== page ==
Type of Paper:
I don't have a clean category for this paper. It definitely is not an empirical study and, even though it relies on a great deal of previous work, it is not a critical literature review either. To quote from the abstract, "This article highlights the role of personal epistemology in decision-making and proposes the construct of an epistemological chain (EC) to support this process in the domain of sports coaching."
- Epistemology refers to what knowledge is and how one acquires it. This paper focused on personal epistemological beliefs, which the authors describe as "beliefs about knowing and learning that reflect views on what knowledge is, how it is gained, and the limits and criteria for determining knowledge" (p. 152).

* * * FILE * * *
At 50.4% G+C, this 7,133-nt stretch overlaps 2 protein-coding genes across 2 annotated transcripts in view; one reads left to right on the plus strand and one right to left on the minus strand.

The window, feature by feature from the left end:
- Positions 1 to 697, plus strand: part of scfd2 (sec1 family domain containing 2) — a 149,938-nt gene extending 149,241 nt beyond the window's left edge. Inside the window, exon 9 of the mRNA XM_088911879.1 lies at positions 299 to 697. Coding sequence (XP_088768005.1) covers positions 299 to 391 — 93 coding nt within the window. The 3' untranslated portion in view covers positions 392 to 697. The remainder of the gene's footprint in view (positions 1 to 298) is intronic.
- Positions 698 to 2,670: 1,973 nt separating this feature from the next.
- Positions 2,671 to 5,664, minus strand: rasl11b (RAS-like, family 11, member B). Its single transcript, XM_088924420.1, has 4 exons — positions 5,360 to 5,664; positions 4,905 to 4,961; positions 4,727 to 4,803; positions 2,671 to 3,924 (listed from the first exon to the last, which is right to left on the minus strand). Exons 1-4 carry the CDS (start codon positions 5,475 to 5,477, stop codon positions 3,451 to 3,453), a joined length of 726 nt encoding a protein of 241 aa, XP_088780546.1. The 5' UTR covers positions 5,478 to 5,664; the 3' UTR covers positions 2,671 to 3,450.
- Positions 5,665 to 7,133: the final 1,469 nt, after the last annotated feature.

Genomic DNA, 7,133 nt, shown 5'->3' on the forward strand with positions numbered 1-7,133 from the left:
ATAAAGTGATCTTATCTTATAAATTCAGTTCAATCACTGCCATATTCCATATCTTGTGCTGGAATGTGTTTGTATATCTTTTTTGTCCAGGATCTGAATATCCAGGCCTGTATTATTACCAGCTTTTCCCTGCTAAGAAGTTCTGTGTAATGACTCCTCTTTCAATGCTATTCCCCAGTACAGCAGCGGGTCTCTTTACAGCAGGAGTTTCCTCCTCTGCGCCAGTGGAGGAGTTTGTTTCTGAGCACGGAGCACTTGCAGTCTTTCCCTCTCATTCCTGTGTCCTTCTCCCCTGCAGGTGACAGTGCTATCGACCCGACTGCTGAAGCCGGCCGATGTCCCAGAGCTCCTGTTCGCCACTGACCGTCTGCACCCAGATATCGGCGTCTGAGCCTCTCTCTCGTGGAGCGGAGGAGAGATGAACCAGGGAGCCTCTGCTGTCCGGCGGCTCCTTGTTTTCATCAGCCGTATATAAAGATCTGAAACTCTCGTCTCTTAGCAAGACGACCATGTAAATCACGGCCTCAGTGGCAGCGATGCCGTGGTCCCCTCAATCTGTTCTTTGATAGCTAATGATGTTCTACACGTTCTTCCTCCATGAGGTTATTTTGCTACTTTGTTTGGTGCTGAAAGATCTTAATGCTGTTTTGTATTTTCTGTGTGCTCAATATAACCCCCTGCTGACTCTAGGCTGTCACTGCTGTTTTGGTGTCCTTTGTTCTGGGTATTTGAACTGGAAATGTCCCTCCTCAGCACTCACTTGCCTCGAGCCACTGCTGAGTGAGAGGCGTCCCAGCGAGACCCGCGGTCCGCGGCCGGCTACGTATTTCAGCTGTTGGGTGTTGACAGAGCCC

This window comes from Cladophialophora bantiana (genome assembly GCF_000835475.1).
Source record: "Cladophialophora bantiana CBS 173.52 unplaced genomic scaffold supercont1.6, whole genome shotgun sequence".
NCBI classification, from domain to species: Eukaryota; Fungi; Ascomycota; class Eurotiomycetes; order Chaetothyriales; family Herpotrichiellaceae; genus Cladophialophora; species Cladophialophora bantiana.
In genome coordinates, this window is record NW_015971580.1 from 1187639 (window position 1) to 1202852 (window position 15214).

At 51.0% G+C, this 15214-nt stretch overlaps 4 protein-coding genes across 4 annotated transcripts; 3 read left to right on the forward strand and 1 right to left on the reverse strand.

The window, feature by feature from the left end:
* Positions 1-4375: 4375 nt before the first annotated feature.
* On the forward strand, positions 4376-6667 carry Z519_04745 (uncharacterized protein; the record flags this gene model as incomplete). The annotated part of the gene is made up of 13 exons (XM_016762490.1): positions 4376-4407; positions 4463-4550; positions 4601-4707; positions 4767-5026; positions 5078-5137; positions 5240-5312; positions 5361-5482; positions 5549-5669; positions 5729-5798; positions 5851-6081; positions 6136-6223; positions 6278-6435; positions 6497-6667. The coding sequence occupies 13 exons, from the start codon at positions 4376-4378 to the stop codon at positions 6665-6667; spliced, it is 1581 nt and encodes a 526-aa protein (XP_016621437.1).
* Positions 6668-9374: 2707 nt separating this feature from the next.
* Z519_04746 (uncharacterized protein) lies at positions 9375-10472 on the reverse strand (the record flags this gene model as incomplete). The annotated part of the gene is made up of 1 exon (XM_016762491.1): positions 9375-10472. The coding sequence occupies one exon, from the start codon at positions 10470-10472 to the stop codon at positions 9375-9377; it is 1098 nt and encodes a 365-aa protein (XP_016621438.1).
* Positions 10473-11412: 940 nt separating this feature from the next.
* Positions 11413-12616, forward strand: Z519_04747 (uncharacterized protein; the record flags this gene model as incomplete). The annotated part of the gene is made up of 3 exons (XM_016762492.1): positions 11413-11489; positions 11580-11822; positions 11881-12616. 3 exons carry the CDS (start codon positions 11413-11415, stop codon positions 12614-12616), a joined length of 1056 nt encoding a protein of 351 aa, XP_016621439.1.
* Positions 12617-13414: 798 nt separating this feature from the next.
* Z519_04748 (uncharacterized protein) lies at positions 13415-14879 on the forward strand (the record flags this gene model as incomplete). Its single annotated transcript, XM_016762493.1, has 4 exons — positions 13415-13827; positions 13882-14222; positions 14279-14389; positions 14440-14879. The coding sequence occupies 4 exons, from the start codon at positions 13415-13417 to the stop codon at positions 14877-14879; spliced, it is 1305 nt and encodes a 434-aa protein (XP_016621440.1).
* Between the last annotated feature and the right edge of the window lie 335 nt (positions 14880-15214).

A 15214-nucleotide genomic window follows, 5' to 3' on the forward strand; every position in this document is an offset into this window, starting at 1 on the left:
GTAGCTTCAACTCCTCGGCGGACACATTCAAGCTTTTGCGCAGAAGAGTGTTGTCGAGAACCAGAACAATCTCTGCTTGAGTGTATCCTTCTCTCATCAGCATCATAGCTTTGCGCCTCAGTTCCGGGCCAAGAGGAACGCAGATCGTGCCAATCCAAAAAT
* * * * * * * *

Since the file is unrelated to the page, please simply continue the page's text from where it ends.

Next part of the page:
- In this framework, epistemological beliefs vary along a continuum, from naïve to sophisticated. A naïve coach sees knowledge as simple, clear, specific, unchanging, and handed down rather than developed from reason. A sophisticated coach sees knowledge as complex, uncertain, able to be learned gradually, and able to be self-constructed by the learner (p. 152)
What I'm left wondering:
- I felt like the description of a naïve coach (Figure 1, p. 155) creates a straw man that no coach would see themself as. What are the nuances of the "continuum" the authors mention? Rather than only describe the two extremes of the continuum, how might a real, complex, and complicated coach embody their EC? (I am pretty sure that the answer lies in two other papers written by Grecic, Collins and another author around the same time.)
- Given the strong history of coaching knowledge being handed down as the authors describe, it would seem that most coaches would have a more naïve EC. Since this affects how coaches learn and what they see as sources of learning, how do naïve coaches move towards sophistication?